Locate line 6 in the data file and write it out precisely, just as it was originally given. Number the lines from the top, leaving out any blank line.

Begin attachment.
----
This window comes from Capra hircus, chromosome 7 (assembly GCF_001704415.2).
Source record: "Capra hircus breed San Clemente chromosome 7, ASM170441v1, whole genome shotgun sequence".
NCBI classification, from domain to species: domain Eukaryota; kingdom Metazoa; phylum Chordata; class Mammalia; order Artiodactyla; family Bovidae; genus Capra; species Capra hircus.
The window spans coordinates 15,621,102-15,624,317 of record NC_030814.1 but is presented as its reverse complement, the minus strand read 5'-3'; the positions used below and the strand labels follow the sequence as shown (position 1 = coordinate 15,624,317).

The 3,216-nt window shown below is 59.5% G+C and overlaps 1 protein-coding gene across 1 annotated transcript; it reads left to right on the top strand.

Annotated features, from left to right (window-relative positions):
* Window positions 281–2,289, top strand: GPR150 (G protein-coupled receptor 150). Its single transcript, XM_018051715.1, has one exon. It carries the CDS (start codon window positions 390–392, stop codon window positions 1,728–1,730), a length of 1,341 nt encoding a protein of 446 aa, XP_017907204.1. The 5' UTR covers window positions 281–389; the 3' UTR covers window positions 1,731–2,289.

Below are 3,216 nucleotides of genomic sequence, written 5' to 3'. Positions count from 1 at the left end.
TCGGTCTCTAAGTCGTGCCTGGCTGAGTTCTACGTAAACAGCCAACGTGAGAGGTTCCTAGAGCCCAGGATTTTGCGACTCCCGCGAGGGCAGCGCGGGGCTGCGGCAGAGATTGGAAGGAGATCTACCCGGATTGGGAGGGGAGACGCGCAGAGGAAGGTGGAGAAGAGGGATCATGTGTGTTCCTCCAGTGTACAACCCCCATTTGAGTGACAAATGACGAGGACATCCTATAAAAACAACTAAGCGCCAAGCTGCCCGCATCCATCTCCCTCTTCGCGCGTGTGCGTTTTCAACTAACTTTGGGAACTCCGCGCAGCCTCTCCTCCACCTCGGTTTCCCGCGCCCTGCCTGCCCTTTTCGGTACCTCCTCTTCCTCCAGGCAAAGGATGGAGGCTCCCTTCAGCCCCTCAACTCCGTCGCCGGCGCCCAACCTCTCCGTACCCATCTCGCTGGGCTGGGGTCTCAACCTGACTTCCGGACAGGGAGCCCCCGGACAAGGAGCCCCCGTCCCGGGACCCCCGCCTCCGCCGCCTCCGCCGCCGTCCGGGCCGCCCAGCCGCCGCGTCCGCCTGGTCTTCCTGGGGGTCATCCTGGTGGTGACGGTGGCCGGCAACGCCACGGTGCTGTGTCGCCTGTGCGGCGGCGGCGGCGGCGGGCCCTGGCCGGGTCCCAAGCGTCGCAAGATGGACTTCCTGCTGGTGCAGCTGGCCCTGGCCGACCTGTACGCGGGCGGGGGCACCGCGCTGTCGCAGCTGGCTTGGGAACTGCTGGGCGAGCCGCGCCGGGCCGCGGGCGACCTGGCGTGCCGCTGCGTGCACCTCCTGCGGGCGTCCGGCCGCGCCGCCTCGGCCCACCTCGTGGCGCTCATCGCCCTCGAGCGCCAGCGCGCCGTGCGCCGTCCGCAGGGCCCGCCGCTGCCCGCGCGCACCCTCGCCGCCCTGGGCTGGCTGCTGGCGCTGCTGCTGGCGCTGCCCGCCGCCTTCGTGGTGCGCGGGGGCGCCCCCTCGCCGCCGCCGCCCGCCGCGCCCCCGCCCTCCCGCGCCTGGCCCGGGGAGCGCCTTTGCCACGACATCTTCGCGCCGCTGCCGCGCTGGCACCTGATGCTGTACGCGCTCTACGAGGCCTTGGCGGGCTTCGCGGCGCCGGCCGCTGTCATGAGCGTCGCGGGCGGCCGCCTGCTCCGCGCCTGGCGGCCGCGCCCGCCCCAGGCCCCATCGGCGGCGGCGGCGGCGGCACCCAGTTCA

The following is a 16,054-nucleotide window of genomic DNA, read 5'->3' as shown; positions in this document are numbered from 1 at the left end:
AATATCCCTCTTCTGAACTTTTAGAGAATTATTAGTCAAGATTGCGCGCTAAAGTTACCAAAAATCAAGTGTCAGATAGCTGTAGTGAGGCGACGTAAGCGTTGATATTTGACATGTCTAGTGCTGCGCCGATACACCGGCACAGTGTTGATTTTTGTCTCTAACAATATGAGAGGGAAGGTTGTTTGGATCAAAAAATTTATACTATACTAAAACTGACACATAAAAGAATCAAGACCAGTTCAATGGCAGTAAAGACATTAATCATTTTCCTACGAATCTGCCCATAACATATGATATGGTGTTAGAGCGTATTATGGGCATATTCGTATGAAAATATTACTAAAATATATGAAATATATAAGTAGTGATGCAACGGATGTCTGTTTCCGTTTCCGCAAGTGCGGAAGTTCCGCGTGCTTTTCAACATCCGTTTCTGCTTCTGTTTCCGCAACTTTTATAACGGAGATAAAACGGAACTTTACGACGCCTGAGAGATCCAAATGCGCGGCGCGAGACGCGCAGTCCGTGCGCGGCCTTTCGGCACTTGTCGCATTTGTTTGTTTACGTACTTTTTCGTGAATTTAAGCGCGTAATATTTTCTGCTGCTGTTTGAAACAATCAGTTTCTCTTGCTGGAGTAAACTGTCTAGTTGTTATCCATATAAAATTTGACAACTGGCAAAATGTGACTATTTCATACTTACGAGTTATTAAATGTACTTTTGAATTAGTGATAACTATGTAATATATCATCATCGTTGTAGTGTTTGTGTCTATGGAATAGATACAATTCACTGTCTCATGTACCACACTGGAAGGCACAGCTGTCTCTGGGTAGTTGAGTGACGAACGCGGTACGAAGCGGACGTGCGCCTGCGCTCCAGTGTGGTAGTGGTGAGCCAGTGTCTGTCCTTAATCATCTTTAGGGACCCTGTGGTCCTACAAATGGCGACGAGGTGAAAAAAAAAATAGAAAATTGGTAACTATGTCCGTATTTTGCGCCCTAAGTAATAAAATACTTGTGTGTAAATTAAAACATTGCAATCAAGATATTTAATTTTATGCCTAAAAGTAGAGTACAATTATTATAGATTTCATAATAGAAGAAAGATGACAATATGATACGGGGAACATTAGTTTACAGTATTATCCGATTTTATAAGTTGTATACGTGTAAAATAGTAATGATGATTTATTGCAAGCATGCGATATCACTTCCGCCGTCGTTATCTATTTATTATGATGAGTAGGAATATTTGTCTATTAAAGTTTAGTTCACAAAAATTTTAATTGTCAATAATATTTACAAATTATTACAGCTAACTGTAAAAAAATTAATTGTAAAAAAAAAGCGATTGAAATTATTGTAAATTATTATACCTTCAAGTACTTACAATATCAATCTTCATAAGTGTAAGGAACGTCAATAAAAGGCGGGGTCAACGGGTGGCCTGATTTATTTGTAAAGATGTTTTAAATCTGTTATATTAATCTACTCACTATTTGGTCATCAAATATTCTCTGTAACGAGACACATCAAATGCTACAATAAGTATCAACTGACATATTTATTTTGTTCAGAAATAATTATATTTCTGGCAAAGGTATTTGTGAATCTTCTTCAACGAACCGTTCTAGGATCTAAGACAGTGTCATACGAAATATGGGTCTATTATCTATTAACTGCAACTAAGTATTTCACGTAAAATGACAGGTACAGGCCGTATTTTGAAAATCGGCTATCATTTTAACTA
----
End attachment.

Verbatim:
Annotated features, from left to right (window-relative positions):